US 4867653 A
A double-diaphragm pump is designed to be molded almost entirely out of plastic and is provided with totally externally-accessible and serviceable check valves which do not require any significant disassembly of the pump itself. The pump is also fitted with a diaphragm which is formed from a uniform thickness of material and which have convolutions which are equally disposed on either side of the angle of elevation of the unstressed diaphragm. The pump is designed for mounting on top of a barrel or drum and has a set of radiused feet so as to fit snugly against the rim in an inlet pipe which fits into a bung plug having an eccentric opening such that the opening grips the inlet pipe and the plug may be rotated so as to snugly position the pump against the rim of the drum. The air valve to the pump is provided with U-cup seals in the housing. The spool of the pump moves in such a fashion so that the transitional area between the open and closed positions contacts the open end of the U-cup rather than the closed end as is traditional.
1. A pump for mounting on a drum having a rim and an opening, said pump comprising
at least two feet depending downwardly from said housing, said feet being radiused to conform to and securely fit within said rim;
an inlet tube depending downwardly from said housing; and
a bung plug threadedly engageable with said opening and comprising an aperture in said bung plug offset from the center thereof, said aperture including means to snugly grip and seal said inlet tube
whereby said pump can be securely positioned against said rim of said drum by rotating said bung plug so as to position and press said feet against said rim.
Double-diaphragm air-operated pumps are in general well known. Such pumps are generally well-suited for transferring materials out of drums or other bulk storage units to another location. Such pumps should be easily and inexpensively manufactured, easily serviced and compatible with a large variety of materials as well as having long service life. While diaphragms have been formed of materials having ridges thereon, such construction inevitably leads to the increased use of material in return for the desired service life. It is therefore an object of this invention to provide a diaphragm pump which is easily serviced, inexpensively manufactured, and yet provides excellent service life.
A double-diaphragm air-operated pump is designed to be molded primarily from plastic for light weight, chemical compatibility and manufacturability reasons. The pump is designed so that the four check valves are easily removable by simply unthreading a plug and lifting out the pieces needed to be cleaned or otherwise serviced. A removable seat holds the ball and in turn is held in place by a wire cage which is in turn held in place by the threaded plug.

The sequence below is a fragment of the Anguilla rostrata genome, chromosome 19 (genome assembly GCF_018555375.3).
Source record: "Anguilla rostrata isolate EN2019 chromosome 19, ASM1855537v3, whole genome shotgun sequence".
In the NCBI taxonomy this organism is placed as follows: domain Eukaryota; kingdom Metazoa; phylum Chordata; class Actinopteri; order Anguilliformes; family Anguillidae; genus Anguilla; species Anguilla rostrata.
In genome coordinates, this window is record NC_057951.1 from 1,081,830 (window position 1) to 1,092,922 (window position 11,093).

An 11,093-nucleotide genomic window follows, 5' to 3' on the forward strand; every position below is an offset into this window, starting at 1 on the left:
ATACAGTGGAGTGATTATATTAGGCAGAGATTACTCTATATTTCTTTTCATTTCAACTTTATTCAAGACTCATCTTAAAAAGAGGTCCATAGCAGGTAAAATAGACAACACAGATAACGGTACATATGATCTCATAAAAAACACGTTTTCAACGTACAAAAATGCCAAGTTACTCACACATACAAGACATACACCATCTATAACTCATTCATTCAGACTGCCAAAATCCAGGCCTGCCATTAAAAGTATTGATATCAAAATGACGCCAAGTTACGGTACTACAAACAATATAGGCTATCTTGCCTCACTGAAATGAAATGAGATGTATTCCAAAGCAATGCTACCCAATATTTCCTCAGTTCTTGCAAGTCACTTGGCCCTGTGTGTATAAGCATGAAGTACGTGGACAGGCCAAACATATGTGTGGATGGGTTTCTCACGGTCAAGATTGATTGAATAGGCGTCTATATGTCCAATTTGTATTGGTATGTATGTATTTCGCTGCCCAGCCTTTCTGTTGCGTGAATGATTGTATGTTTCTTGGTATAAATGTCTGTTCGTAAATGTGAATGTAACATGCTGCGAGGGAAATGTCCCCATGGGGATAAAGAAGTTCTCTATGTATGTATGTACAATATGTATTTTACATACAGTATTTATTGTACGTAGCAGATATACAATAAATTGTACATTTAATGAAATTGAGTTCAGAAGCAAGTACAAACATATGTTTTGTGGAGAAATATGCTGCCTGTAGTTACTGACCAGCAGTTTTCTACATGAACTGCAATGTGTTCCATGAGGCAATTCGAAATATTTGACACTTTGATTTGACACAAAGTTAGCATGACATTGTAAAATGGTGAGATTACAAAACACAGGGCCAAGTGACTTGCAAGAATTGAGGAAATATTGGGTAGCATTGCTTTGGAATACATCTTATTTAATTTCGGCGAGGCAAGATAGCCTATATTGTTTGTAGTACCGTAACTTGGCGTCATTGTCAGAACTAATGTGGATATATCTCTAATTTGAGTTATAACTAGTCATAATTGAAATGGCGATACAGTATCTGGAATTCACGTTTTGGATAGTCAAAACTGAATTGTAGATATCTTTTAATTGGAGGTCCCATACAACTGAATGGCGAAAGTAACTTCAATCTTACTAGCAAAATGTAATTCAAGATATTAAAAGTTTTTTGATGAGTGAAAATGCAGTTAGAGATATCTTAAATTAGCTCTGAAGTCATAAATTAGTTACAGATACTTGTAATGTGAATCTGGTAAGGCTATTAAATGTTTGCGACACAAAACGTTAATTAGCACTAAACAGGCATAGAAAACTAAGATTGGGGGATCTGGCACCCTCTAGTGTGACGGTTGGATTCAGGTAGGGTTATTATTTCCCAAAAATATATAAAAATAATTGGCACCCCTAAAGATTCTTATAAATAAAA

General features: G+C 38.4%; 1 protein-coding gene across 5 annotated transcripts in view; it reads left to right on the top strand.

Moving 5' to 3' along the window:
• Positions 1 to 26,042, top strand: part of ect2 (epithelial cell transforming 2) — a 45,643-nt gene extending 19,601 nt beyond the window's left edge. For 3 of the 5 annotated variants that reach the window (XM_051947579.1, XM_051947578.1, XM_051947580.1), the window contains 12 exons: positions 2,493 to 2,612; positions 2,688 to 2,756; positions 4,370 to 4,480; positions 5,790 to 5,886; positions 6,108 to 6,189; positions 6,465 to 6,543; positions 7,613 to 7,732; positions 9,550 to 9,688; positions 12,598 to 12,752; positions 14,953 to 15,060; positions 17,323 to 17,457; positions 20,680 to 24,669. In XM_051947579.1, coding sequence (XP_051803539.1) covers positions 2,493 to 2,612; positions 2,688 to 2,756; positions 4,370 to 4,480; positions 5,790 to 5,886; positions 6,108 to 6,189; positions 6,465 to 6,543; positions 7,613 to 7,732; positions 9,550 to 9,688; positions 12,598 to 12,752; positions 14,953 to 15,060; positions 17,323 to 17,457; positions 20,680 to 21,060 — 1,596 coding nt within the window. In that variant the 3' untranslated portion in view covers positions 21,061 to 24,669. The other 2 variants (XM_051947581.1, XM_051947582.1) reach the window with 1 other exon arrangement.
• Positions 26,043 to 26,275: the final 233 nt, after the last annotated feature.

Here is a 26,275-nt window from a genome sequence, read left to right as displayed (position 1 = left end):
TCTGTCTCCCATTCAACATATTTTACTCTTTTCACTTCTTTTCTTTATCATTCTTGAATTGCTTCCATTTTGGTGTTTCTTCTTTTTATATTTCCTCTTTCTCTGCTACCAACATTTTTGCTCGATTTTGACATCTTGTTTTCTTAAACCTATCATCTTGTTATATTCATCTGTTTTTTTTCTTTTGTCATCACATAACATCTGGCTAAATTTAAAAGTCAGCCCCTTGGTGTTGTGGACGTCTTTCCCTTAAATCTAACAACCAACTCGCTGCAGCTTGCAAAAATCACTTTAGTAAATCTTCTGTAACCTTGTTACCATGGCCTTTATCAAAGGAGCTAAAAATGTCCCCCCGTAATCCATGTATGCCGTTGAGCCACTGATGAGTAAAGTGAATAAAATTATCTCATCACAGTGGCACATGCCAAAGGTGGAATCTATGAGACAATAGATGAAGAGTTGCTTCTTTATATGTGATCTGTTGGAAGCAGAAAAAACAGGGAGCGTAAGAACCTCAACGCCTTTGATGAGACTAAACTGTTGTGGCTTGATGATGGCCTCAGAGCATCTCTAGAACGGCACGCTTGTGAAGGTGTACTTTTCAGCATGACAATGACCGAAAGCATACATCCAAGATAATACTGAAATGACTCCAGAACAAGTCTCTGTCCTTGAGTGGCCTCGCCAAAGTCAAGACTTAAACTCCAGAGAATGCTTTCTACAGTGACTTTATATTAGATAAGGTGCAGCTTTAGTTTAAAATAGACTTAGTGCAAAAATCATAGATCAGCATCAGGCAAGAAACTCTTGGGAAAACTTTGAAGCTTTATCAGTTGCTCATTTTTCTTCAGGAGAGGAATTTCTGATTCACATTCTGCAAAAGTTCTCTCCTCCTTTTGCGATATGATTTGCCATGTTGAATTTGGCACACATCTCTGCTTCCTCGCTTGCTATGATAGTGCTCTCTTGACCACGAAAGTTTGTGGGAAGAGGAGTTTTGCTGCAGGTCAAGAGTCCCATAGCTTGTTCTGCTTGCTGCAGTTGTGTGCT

The air valve on the pump has a relatively conventional spool, having sections at either end with first and second diameters and a transitional area connecting them. A U-cup is located in the housing of the air valve and the open side of the U-cup faces the larger of the two diameters such that when the transition area first contacts the seal, it is contacting the open end of the U rather than the closed end as is traditional in conventional practice.
The diaphragms that are used in the pump can be formed of a plastic material such as DuPont's Teflon and are generally conical in shape and have an angle of elevation. The plurality of convolutions are disposed on either side of the angle of elevation and the diaphragm is formed of a generally uniform thickness of material. This construction leads to greatly increased service life while minimizing the material needed for molding.
The inlet pipe extends generally downwardly from the base of the pump and passes through a bung having an offset aperture therein. The aperture seals against the inlet pipe and by rotatably positioning the bung plug within the bung hole, the pump may be tightly located against the rim of the drum or other container from which material is being pumped. The feet of the pump are radiused so as to snugly, comfortably fit against the rims of commonly used drums.
These and other objects and advantages of the invention will appear more fully from the following description made in conjunction with the accompanying drawings wherein like reference characters refer to the same or similar parts throughout the several views.
FIG. 1 is a perspective view showing the pump of the instant invention mounts on a drum.
FIG. 2 is a front plan view of the device of the instant invention.
FIG. 3 is an end plan view of the device of the instant invention.